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Joanne's Journal - Thursday, February 8, 2018

Joanne's Journal - Thursday, February 8, 2018

Dear Colleagues:

Knowing your Numbers

People generally know that heart disease is the leading cause of death for men and women in the United States, causing 1 in 3 deaths each year. The warning signs for women aren’t the same as in men. When women have a heart attack, we stand a greater chance of dying.

I am speaking at the American Heart Association’s Go Red for Women luncheon this Friday, and in preparation, I began to wonder about the risks for women who work at Dartmouth- Hitchcock. Go Red for Women, is a passionate, emotional, social initiative designed to empower women to take charge of their cardiac (heart) health. For all the men reading this, please don’t tune out – this is important information for you to share with the women in your life – wives, mothers, daughters, etc.

First I want to educate you and then activate you.


Risk factors (80 percent of the women I am speaking to Friday will have at least one):

  • High blood pressure (over 130/80)
  • Smoking
  • High blood cholesterol (over 200)
  • Lack of regular activity and being overweight
  • Diabetes

The risk of stroke is also higher in women. High blood pressure is a risk factor, along with atrial fibrillation, diabetes, depression and emotional stress. Smoking and birth control pills boost the risk further. Women who experience migraine headaches with aura (visual disturbances) also have a greater likelihood of having a stroke. 

Last year, our employee health insurance recorded 13 heart attacks, 18 strokes, 18 cardiac cath lab tests and 6 heart surgeries for employees. And 85 percent of our employees are women!

My father had a long history of extremely high blood pressure…it was the cause of his disability. He used to boast that when he did a treadmill test for heart disease, he did so well that they had to pull him off the treadmill! Years later, I read the report and saw that he was throwing so many aberrant heart beats that he scared the physicians!

So, of course as young adults, my brothers and sisters and I were very aware of the importance of maintaining a normal blood pressure. I actually have 2 automatic blood pressure cuffs and take my own blood pressure about 3 times a week. I know my blood pressure is high if I wake up in the morning with a persistent headache. In fact, that is how I realized that I had developed high blood pressure. I also know that when I am stressed (after a tough day at work) or have too much coffee (2 cups is my max) my blood pressure will be higher. I actually write it down so I can follow the trends…because you don’t want to overreact to one high reading.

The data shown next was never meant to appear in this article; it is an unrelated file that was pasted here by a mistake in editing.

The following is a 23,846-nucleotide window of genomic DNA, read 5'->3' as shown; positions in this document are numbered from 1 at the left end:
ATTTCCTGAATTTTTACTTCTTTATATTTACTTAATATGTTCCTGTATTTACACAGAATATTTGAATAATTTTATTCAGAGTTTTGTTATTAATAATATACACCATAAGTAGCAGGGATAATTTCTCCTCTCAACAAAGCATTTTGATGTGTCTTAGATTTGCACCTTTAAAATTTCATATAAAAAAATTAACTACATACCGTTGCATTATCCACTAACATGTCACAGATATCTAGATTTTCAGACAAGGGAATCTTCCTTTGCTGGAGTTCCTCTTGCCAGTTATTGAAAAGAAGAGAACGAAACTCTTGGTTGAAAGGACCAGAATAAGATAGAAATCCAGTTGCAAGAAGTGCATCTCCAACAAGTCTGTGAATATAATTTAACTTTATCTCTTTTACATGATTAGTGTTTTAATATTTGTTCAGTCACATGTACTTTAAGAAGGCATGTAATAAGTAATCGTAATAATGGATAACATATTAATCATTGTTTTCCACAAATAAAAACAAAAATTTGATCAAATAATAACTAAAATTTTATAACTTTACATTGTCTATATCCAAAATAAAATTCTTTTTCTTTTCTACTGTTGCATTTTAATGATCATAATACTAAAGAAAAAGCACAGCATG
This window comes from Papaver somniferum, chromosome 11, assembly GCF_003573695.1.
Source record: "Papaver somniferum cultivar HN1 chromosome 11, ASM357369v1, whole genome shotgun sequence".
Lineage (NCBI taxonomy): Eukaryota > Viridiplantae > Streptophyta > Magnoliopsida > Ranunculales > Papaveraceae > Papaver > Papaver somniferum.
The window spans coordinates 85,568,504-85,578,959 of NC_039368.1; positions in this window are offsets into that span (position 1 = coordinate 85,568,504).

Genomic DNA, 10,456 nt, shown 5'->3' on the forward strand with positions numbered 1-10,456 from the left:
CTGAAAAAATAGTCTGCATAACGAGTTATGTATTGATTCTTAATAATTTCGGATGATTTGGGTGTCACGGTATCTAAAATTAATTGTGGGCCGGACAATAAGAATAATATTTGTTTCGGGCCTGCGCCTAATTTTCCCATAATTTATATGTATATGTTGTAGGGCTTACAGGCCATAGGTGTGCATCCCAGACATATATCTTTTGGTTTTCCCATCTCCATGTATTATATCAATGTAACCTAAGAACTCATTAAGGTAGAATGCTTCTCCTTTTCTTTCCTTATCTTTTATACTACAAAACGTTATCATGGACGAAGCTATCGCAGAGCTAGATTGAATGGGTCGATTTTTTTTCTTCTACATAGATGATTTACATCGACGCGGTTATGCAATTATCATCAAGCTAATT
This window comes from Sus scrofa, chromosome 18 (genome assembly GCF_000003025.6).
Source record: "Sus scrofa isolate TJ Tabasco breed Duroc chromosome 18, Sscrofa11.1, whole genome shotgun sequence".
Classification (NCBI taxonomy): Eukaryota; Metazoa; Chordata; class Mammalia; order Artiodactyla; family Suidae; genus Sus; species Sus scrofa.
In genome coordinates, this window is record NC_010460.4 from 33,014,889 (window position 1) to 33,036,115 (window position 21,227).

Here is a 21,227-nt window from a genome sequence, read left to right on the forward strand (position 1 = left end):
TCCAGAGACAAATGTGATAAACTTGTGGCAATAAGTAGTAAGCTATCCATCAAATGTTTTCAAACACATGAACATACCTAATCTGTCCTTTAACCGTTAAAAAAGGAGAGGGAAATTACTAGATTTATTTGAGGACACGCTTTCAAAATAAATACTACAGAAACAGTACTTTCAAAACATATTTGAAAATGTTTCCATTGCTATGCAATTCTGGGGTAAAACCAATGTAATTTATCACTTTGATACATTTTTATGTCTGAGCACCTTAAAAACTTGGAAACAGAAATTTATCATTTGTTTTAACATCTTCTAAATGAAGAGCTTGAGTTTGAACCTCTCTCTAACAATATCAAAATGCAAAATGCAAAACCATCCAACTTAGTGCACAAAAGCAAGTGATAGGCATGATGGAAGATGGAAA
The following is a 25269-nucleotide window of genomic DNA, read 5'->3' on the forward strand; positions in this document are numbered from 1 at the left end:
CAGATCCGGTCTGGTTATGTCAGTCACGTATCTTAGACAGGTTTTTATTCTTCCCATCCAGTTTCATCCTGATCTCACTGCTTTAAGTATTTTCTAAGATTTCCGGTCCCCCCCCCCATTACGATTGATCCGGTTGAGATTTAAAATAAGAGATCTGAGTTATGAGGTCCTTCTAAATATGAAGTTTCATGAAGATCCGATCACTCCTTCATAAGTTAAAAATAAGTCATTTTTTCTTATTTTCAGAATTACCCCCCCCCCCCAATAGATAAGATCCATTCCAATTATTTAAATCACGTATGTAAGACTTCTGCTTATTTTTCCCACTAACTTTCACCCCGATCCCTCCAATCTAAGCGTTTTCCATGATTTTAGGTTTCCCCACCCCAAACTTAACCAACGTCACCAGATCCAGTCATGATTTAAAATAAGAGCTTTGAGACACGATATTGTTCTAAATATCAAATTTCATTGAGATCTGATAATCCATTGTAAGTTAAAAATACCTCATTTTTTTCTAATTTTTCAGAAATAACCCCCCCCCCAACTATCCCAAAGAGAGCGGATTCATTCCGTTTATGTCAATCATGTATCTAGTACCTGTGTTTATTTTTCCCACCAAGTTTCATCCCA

If my friends have visual changes, persistent headaches, rushing or pounding in their ears, fatigue or even a really red face, I ask if I can take their blood pressure. We have found quite a few that had high blood pressure that was undiagnosed. (Beware if you see me walking the halls with a blood pressure cuff!) Sometimes you can’t tell …so it is important to measure your blood pressure.

We did have an employee ask what happened to the self-monitoring blood pressure machine we used to have in Borwell. It disappeared a few years ago….so we purchased another one which will be located across from the outpatient pharmacy on the 3rd floor at DHMC. We also have them at our Heater Road location.


There are significant differences in heart disease in men and women. The most common heart attack symptom in women is some type of pain, pressure or vague discomfort in the chest. Women are more likely than men to have subtle symptoms such as:

  • Neck, jaw, shoulder, upper back or abdominal discomfort
  • Shortness of breath
  • Pain in one or both arms
  • Nausea or vomiting
  • Sweating
  • Lightheadedness or dizziness
  • Unusual fatigue

In men, a heart attack typically begins with the sudden rupture of a cholesterol-filled plaque in a coronary artery, which then precipitates a blood clot. In younger women in particular, a plaque is more likely to erode into the vessel wall rather than to burst.

Women are also more likely than men to develop small vessel disease, a condition where blockages occur in the tiny vessels within the heart muscle rather than in the large, surface arteries. Their major heart arteries look normal, so they are told it's not their heart.

Some of the diagnostic tests are just not as sensitive for women as they are for men. The standard run on the treadmill test hooked up to an EKG machine is less specific and sensitive in women. Better tests are stress echocardiography and cardiac perfusion tests. The problem is that most of what we know about diagnosis and treatment of heart disease comes from research done on middle-aged men resulting in the disease being under-recognized and under-investigated in women.